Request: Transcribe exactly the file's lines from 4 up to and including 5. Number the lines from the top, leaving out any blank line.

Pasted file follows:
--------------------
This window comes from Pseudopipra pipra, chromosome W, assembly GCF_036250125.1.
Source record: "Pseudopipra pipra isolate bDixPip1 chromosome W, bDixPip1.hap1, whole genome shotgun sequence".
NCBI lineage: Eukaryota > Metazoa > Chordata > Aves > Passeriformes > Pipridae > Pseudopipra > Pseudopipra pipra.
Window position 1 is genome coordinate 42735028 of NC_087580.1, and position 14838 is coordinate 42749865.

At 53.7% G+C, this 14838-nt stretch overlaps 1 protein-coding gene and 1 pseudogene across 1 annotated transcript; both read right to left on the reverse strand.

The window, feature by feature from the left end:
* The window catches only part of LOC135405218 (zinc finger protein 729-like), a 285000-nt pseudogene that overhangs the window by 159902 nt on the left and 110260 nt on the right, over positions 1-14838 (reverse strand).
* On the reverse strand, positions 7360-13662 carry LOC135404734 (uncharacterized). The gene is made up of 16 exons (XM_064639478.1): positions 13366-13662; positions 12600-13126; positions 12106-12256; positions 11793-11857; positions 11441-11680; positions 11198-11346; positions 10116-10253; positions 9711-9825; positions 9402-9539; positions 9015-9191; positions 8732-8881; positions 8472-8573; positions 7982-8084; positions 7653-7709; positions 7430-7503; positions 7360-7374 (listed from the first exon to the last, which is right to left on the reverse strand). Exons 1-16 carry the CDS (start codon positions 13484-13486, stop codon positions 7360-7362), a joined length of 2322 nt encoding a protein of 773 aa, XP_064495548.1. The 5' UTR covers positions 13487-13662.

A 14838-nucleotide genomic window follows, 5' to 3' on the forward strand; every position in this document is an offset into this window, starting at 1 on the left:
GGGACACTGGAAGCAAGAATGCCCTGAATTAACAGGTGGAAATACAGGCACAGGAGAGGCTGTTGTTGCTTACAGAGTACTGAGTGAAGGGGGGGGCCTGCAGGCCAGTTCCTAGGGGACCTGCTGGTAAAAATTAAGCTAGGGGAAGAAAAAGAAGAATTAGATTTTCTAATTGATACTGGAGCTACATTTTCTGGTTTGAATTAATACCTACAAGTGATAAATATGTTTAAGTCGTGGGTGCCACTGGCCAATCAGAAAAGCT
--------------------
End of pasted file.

Window position 1 is genome coordinate 42735028 of NC_087580.1, and position 14838 is coordinate 42749865.

At 53.7% G+C, this 14838-nt stretch overlaps 1 protein-coding gene and 1 pseudogene across 1 annotated transcript; both read right to left on the reverse strand.